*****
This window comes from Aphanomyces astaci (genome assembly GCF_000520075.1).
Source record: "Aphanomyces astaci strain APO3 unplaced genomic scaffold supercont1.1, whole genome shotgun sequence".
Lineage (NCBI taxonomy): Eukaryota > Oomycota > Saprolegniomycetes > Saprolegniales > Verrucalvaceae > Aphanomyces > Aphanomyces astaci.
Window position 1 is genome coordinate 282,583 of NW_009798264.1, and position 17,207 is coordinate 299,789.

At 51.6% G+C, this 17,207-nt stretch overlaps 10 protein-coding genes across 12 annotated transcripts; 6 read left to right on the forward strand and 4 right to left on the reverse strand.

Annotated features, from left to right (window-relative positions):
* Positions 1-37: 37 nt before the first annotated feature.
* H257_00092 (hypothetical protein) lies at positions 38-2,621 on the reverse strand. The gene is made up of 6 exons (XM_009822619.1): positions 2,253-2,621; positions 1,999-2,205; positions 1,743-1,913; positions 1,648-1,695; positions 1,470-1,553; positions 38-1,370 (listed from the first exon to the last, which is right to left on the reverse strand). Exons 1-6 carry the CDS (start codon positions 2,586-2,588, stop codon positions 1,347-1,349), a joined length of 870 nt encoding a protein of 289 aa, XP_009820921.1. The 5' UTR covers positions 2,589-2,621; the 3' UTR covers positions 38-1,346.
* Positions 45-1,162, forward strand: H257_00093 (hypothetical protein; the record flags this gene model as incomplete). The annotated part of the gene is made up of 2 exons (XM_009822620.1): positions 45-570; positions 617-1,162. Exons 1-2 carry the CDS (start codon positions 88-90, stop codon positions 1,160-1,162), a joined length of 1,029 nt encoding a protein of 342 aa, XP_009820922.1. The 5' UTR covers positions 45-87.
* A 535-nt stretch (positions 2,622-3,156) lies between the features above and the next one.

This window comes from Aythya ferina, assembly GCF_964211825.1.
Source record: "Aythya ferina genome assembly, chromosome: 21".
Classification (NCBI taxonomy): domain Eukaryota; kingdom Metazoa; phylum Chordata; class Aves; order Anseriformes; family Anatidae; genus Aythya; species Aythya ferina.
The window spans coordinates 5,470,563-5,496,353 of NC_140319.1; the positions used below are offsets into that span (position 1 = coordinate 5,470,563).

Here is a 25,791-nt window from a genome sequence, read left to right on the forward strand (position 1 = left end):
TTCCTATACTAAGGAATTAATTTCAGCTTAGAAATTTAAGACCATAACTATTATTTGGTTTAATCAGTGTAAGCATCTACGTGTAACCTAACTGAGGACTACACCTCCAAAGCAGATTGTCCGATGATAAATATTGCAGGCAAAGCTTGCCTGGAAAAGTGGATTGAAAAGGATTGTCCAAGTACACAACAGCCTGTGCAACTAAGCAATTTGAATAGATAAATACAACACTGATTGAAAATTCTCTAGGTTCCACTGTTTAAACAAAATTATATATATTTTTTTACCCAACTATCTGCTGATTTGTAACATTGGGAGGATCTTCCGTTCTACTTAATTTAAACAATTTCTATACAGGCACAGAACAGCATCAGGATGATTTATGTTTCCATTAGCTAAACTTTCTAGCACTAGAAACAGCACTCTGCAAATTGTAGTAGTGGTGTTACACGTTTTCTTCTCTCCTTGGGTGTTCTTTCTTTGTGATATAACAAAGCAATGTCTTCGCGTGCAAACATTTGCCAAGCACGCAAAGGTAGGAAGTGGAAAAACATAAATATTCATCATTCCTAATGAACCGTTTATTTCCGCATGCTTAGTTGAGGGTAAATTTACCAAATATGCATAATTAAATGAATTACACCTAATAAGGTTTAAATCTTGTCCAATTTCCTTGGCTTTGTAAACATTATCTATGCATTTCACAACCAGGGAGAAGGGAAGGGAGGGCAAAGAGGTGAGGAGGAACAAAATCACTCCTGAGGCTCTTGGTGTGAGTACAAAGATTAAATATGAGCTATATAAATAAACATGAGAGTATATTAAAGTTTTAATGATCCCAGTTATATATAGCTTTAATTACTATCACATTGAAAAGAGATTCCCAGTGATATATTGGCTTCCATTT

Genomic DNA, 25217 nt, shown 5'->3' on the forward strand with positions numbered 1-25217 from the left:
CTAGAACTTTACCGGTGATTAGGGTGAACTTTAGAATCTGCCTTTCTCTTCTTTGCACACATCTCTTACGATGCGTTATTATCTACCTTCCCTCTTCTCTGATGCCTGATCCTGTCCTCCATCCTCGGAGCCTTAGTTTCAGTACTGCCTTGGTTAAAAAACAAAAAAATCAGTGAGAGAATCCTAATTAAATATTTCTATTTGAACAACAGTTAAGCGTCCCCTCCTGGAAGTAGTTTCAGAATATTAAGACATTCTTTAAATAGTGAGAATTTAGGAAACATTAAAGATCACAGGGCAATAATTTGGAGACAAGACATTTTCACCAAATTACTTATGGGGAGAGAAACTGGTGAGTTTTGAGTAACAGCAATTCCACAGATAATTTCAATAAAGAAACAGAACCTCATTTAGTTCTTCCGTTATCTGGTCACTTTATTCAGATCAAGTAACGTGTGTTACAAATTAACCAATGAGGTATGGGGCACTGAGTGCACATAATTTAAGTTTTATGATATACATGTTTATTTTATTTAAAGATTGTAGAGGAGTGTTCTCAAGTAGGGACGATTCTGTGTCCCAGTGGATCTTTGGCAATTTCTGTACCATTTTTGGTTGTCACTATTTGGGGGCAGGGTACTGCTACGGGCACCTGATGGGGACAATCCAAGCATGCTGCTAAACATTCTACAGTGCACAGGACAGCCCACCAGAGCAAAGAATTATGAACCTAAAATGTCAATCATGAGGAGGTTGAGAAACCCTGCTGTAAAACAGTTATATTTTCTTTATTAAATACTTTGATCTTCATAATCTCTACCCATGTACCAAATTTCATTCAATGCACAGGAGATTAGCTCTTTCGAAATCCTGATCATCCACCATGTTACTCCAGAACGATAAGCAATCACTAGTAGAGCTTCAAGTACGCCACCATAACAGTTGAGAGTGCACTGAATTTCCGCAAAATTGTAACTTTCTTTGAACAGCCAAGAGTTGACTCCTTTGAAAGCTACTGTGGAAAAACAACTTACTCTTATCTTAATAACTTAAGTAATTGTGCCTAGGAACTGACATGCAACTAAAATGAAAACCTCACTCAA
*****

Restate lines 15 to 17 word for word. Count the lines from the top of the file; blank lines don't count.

Here is a 25,791-nt window from a genome sequence, read left to right on the forward strand (position 1 = left end):
TTCCTATACTAAGGAATTAATTTCAGCTTAGAAATTTAAGACCATAACTATTATTTGGTTTAATCAGTGTAAGCATCTACGTGTAACCTAACTGAGGACTACACCTCCAAAGCAGATTGTCCGATGATAAATATTGCAGGCAAAGCTTGCCTGGAAAAGTGGATTGAAAAGGATTGTCCAAGTACACAACAGCCTGTGCAACTAAGCAATTTGAATAGATAAATACAACACTGATTGAAAATTCTCTAGGTTCCACTGTTTAAACAAAATTATATATATTTTTTTACCCAACTATCTGCTGATTTGTAACATTGGGAGGATCTTCCGTTCTACTTAATTTAAACAATTTCTATACAGGCACAGAACAGCATCAGGATGATTTATGTTTCCATTAGCTAAACTTTCTAGCACTAGAAACAGCACTCTGCAAATTGTAGTAGTGGTGTTACACGTTTTCTTCTCTCCTTGGGTGTTCTTTCTTTGTGATATAACAAAGCAATGTCTTCGCGTGCAAACATTTGCCAAGCACGCAAAGGTAGGAAGTGGAAAAACATAAATATTCATCATTCCTAATGAACCGTTTATTTCCGCATGCTTAGTTGAGGGTAAATTTACCAAATATGCATAATTAAATGAATTACACCTAATAAGGTTTAAATCTTGTCCAATTTCCTTGGCTTTGTAAACATTATCTATGCATTTCACAACCAGGGAGAAGGGAAGGGAGGGCAAAGAGGTGAGGAGGAACAAAATCACTCCTGAGGCTCTTGGTGTGAGTACAAAGATTAAATATGAGCTATATAAATAAACATGAGAGTATATTAAAGTTTTAATGATCCCAGTTATATATAGCTTTAATTACTATCACATTGAAAAGAGATTCCCAGTGATATATTGGCTTCCATTT

Genomic DNA, 25217 nt, shown 5'->3' on the forward strand with positions numbered 1-25217 from the left: